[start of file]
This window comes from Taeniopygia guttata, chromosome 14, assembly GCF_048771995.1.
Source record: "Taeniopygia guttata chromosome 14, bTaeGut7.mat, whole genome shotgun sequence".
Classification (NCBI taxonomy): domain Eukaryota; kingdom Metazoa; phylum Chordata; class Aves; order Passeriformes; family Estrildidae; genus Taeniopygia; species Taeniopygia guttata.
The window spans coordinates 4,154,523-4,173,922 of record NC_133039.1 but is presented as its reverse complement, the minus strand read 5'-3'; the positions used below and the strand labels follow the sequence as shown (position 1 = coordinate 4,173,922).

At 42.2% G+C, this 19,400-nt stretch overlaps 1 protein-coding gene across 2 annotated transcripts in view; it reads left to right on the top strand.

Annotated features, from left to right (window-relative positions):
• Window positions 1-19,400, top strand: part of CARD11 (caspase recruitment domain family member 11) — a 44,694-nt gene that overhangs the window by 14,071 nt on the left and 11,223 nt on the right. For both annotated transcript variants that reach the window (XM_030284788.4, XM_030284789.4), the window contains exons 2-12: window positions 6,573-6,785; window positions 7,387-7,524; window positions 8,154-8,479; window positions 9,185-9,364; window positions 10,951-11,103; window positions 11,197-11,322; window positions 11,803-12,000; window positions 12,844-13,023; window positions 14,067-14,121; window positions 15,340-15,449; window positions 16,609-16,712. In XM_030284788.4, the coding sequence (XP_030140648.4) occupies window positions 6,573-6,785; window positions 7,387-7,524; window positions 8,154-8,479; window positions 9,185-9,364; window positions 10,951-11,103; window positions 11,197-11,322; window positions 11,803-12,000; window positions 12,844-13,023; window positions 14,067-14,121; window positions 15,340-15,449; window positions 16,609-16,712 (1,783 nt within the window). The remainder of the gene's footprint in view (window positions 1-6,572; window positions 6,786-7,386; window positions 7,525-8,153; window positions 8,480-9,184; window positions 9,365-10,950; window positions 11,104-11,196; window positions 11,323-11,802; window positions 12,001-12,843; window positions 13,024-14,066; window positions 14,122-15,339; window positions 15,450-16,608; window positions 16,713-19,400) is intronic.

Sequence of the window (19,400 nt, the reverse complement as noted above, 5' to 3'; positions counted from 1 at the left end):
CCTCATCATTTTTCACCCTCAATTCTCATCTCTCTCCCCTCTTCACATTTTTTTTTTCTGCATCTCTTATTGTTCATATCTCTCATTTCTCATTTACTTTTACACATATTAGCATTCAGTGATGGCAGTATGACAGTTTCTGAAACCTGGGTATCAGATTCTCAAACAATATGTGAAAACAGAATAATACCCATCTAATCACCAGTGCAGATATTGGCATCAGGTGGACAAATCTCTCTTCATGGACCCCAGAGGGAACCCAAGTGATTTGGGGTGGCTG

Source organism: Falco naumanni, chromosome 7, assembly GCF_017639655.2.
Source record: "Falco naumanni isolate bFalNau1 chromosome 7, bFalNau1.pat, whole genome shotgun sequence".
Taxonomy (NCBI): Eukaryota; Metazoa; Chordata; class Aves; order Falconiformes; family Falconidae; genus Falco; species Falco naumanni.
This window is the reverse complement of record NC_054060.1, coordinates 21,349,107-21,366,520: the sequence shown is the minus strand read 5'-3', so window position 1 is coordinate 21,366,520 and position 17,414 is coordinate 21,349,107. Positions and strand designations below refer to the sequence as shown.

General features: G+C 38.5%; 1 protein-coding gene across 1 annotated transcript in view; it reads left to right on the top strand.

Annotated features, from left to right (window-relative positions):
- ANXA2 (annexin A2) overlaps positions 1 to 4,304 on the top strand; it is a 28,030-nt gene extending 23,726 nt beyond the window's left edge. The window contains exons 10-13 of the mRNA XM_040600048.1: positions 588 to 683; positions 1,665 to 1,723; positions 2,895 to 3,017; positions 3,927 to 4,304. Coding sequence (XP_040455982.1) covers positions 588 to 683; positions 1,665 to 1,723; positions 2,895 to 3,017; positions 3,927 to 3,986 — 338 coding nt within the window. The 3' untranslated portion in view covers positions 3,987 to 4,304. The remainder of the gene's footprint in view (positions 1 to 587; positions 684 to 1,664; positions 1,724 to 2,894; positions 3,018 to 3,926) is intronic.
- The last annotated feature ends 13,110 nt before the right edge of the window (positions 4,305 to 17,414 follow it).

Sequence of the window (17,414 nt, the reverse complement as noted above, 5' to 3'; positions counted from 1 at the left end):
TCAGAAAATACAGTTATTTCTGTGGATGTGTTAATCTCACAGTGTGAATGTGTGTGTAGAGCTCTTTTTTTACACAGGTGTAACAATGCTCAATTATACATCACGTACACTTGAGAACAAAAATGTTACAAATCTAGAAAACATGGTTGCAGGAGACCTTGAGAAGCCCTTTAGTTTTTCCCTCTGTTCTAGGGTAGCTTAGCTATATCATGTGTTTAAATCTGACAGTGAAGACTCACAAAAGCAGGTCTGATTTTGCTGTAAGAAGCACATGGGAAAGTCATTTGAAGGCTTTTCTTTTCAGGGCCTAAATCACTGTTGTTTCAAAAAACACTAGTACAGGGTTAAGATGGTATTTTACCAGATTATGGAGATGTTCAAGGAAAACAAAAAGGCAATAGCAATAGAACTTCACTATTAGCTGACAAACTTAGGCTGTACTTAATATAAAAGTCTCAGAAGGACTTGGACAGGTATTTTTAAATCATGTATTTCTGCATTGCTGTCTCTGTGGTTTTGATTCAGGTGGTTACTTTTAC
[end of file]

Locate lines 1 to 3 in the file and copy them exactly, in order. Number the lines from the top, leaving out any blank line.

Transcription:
This window comes from Taeniopygia guttata, chromosome 14, assembly GCF_048771995.1.
Source record: "Taeniopygia guttata chromosome 14, bTaeGut7.mat, whole genome shotgun sequence".
Classification (NCBI taxonomy): domain Eukaryota; kingdom Metazoa; phylum Chordata; class Aves; order Passeriformes; family Estrildidae; genus Taeniopygia; species Taeniopygia guttata.